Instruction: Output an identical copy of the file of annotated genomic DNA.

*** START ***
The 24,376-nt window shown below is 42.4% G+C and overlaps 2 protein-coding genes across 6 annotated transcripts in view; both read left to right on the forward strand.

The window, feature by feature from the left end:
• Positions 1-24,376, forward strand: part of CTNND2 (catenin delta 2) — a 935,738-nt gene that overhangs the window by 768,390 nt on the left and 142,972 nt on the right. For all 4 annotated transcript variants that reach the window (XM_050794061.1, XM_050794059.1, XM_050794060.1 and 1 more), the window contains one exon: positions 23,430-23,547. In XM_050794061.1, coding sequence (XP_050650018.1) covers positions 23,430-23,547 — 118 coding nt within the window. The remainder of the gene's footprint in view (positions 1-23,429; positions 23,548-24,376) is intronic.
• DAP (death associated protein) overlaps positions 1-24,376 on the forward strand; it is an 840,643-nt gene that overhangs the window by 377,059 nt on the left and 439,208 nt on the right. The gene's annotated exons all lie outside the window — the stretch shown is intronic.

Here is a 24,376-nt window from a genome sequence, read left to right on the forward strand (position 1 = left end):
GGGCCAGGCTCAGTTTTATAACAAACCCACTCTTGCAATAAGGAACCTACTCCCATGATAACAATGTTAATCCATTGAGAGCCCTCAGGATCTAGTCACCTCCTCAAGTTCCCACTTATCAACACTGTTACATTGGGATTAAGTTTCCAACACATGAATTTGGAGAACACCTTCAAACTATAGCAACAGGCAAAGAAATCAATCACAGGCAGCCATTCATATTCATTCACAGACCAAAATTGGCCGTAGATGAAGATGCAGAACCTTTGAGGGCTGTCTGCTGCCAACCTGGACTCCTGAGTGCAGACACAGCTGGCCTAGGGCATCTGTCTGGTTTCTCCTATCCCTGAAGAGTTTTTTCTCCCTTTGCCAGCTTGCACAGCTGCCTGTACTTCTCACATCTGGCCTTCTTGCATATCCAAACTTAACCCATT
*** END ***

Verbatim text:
The 24,376-nt window shown below is 42.4% G+C and overlaps 2 protein-coding genes across 6 annotated transcripts in view; both read left to right on the forward strand.

The window, feature by feature from the left end:
• Positions 1-24,376, forward strand: part of CTNND2 (catenin delta 2) — a 935,738-nt gene that overhangs the window by 768,390 nt on the left and 142,972 nt on the right. For all 4 annotated transcript variants that reach the window (XM_050794061.1, XM_050794059.1, XM_050794060.1 and 1 more), the window contains one exon: positions 23,430-23,547. In XM_050794061.1, coding sequence (XP_050650018.1) covers positions 23,430-23,547 — 118 coding nt within the window. The remainder of the gene's footprint in view (positions 1-23,429; positions 23,548-24,376) is intronic.
• DAP (death associated protein) overlaps positions 1-24,376 on the forward strand; it is an 840,643-nt gene that overhangs the window by 377,059 nt on the left and 439,208 nt on the right. The gene's annotated exons all lie outside the window — the stretch shown is intronic.

Here is a 24,376-nt window from a genome sequence, read left to right on the forward strand (position 1 = left end):
GGGCCAGGCTCAGTTTTATAACAAACCCACTCTTGCAATAAGGAACCTACTCCCATGATAACAATGTTAATCCATTGAGAGCCCTCAGGATCTAGTCACCTCCTCAAGTTCCCACTTATCAACACTGTTACATTGGGATTAAGTTTCCAACACATGAATTTGGAGAACACCTTCAAACTATAGCAACAGGCAAAGAAATCAATCACAGGCAGCCATTCATATTCATTCACAGACCAAAATTGGCCGTAGATGAAGATGCAGAACCTTTGAGGGCTGTCTGCTGCCAACCTGGACTCCTGAGTGCAGACACAGCTGGCCTAGGGCATCTGTCTGGTTTCTCCTATCCCTGAAGAGTTTTTTCTCCCTTTGCCAGCTTGCACAGCTGCCTGTACTTCTCACATCTGGCCTTCTTGCATATCCAAACTTAACCCATT